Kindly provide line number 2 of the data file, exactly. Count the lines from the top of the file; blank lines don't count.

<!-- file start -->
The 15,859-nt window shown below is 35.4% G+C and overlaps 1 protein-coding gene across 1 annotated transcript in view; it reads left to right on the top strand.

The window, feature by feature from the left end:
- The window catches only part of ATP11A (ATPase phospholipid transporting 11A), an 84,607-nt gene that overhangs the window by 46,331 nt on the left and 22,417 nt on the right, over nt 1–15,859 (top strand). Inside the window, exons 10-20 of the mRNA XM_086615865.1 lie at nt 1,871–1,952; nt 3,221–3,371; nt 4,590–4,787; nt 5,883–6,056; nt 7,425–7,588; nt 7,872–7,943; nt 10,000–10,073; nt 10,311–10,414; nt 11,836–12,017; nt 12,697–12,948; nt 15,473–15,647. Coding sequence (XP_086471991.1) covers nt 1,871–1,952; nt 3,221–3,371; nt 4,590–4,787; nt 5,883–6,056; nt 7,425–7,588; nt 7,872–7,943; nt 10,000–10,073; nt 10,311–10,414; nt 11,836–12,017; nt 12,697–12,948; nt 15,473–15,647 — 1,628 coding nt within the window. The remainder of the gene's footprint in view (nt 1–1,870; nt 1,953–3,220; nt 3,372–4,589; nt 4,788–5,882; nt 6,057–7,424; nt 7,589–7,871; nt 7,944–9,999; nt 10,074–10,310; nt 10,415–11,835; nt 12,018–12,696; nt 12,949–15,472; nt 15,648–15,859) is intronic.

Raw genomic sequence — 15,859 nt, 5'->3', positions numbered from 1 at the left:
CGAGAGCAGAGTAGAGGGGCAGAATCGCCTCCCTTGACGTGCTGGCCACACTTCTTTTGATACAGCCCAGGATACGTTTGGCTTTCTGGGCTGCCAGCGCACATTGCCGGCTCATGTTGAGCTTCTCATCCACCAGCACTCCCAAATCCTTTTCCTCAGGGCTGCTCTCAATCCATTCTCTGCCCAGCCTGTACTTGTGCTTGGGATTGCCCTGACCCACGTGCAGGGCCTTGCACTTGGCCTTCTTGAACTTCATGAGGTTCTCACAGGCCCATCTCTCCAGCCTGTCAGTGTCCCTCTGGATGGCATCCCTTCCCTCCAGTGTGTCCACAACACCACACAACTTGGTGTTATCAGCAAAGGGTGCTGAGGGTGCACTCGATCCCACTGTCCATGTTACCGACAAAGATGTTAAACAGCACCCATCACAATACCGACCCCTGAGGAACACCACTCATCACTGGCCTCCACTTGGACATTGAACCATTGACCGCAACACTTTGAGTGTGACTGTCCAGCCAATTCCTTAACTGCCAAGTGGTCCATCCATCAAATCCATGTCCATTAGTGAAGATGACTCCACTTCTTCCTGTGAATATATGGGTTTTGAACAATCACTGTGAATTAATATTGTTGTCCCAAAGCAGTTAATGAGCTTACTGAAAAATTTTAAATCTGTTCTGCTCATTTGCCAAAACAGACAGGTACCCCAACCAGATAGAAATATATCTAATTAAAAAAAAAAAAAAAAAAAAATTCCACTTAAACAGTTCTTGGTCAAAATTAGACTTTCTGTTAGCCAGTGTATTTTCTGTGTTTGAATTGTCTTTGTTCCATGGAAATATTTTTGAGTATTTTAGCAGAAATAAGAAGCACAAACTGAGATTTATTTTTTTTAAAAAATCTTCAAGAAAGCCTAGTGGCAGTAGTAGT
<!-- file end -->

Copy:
The window, feature by feature from the left end: